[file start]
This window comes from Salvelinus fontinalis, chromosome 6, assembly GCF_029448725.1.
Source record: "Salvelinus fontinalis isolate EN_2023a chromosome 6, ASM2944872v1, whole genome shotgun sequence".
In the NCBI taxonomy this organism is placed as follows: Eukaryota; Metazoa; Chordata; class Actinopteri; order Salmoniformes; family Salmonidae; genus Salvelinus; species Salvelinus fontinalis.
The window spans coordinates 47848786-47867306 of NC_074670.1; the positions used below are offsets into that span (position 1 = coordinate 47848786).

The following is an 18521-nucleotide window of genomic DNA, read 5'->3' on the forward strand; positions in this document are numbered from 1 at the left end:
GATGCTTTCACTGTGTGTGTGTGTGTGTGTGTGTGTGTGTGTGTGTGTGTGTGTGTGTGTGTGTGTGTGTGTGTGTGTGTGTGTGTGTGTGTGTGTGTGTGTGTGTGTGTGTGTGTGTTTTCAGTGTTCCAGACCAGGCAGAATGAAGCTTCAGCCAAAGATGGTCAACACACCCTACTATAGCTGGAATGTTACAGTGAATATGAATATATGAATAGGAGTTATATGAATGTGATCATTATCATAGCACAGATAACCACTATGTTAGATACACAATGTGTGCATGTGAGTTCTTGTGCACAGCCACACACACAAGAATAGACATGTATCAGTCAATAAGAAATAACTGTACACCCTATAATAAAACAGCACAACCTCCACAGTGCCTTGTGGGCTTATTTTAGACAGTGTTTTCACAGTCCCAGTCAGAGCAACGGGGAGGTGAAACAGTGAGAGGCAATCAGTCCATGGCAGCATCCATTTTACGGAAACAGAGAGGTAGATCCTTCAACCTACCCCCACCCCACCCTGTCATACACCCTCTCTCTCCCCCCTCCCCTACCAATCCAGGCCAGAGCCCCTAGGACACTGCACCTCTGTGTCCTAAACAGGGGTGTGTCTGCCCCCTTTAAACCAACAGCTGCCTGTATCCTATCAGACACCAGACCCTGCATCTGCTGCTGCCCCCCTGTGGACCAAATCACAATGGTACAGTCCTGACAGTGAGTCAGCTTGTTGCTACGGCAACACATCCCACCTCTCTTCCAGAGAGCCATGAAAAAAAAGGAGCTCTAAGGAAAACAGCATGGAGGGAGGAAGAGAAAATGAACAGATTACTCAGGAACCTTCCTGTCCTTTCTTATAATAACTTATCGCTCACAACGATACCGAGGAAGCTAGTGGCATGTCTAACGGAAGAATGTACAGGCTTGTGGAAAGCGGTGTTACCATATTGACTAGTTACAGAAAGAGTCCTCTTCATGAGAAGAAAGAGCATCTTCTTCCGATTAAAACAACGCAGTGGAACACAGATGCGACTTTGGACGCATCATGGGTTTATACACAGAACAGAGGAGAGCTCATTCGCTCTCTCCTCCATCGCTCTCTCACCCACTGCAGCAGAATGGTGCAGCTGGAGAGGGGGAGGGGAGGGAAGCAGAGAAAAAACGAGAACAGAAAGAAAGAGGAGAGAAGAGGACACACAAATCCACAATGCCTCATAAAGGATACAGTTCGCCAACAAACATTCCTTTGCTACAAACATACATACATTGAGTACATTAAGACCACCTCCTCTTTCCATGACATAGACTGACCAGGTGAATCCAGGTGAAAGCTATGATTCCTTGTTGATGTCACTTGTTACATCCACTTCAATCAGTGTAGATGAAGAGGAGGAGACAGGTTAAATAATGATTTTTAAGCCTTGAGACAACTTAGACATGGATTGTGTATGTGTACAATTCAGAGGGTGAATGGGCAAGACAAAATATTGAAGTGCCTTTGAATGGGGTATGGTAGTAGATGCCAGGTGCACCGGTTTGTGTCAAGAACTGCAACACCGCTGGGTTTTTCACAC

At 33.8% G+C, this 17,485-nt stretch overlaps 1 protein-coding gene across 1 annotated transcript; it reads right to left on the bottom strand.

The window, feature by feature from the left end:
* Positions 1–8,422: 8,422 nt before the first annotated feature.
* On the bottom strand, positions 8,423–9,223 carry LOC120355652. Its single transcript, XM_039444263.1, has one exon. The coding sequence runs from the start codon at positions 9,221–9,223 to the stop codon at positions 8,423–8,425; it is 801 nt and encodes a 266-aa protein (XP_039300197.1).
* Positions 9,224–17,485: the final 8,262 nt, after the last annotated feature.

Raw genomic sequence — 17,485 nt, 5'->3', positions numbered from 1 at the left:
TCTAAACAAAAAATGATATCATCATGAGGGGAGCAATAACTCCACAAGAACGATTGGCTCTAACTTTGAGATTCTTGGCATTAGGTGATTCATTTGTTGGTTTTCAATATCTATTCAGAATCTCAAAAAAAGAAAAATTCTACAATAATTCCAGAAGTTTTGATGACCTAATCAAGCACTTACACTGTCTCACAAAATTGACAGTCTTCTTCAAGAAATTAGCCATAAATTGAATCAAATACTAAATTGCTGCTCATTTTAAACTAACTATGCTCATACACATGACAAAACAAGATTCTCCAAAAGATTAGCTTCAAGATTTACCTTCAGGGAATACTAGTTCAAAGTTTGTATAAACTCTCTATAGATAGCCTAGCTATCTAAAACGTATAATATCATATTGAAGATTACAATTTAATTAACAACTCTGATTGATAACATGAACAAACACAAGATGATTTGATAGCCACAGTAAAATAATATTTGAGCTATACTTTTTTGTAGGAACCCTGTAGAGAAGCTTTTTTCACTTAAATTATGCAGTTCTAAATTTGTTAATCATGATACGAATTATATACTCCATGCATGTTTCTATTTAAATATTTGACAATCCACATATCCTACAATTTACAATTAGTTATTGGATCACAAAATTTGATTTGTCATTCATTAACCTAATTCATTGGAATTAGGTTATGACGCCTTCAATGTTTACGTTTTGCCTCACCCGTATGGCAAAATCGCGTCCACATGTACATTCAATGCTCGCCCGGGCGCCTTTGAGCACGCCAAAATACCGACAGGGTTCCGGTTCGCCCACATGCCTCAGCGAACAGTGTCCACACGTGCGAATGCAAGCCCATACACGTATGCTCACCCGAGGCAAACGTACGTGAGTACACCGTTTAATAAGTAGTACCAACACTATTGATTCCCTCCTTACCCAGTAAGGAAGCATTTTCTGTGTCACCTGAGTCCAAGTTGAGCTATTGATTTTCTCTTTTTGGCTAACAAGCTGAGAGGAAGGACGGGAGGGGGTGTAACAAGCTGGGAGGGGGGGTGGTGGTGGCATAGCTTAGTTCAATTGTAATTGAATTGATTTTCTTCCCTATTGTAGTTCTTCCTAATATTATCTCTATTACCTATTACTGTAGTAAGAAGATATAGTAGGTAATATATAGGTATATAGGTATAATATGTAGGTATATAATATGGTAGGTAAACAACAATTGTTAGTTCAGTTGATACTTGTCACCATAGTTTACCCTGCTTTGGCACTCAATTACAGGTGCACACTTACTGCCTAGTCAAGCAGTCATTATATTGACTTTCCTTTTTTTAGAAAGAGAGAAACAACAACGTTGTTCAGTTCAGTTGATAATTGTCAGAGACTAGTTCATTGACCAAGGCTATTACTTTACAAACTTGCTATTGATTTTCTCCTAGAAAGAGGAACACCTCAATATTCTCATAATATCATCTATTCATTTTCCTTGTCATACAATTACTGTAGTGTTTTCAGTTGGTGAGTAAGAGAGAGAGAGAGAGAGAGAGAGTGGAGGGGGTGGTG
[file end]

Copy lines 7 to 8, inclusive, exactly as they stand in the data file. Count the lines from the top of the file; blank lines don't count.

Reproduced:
At 33.8% G+C, this 17,485-nt stretch overlaps 1 protein-coding gene across 1 annotated transcript; it reads right to left on the bottom strand.

The window, feature by feature from the left end: